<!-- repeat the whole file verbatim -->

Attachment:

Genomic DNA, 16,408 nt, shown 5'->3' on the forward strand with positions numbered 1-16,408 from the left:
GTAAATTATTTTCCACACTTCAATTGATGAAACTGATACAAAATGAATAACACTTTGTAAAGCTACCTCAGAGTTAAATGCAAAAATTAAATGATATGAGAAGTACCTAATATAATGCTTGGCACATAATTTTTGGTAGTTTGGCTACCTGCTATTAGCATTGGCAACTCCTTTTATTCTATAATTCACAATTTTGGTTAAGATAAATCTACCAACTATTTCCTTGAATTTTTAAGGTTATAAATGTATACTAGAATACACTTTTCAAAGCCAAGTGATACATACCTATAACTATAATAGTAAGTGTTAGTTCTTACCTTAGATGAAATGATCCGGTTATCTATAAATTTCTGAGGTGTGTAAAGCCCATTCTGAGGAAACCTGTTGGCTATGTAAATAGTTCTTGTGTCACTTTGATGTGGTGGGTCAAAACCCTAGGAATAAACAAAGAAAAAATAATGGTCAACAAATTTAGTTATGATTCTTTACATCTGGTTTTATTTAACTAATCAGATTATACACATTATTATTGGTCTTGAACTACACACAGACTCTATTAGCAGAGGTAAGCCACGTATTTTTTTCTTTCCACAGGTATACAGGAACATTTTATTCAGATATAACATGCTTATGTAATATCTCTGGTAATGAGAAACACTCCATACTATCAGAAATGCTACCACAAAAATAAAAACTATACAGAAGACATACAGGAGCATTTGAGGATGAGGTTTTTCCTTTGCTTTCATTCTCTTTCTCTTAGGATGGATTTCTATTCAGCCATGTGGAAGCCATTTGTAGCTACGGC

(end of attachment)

Genomic DNA, 16,408 nt, shown 5'->3' on the forward strand with positions numbered 1-16,408 from the left:
GTAAATTATTTTCCACACTTCAATTGATGAAACTGATACAAAATGAATAACACTTTGTAAAGCTACCTCAGAGTTAAATGCAAAAATTAAATGATATGAGAAGTACCTAATATAATGCTTGGCACATAATTTTTGGTAGTTTGGCTACCTGCTATTAGCATTGGCAACTCCTTTTATTCTATAATTCACAATTTTGGTTAAGATAAATCTACCAACTATTTCCTTGAATTTTTAAGGTTATAAATGTATACTAGAATACACTTTTCAAAGCCAAGTGATACATACCTATAACTATAATAGTAAGTGTTAGTTCTTACCTTAGATGAAATGATCCGGTTATCTATAAATTTCTGAGGTGTGTAAAGCCCATTCTGAGGAAACCTGTTGGCTATGTAAATAGTTCTTGTGTCACTTTGATGTGGTGGGTCAAAACCCTAGGAATAAACAAAGAAAAAATAATGGTCAACAAATTTAGTTATGATTCTTTACATCTGGTTTTATTTAACTAATCAGATTATACACATTATTATTGGTCTTGAACTACACACAGACTCTATTAGCAGAGGTAAGCCACGTATTTTTTTCTTTCCACAGGTATACAGGAACATTTTATTCAGATATAACATGCTTATGTAATATCTCTGGTAATGAGAAACACTCCATACTATCAGAAATGCTACCACAAAAATAAAAACTATACAGAAGACATACAGGAGCATTTGAGGATGAGGTTTTTCCTTTGCTTTCATTCTCTTTCTCTTAGGATGGATTTCTATTCAGCCATGTGGAAGCCATTTGTAGCTACGGC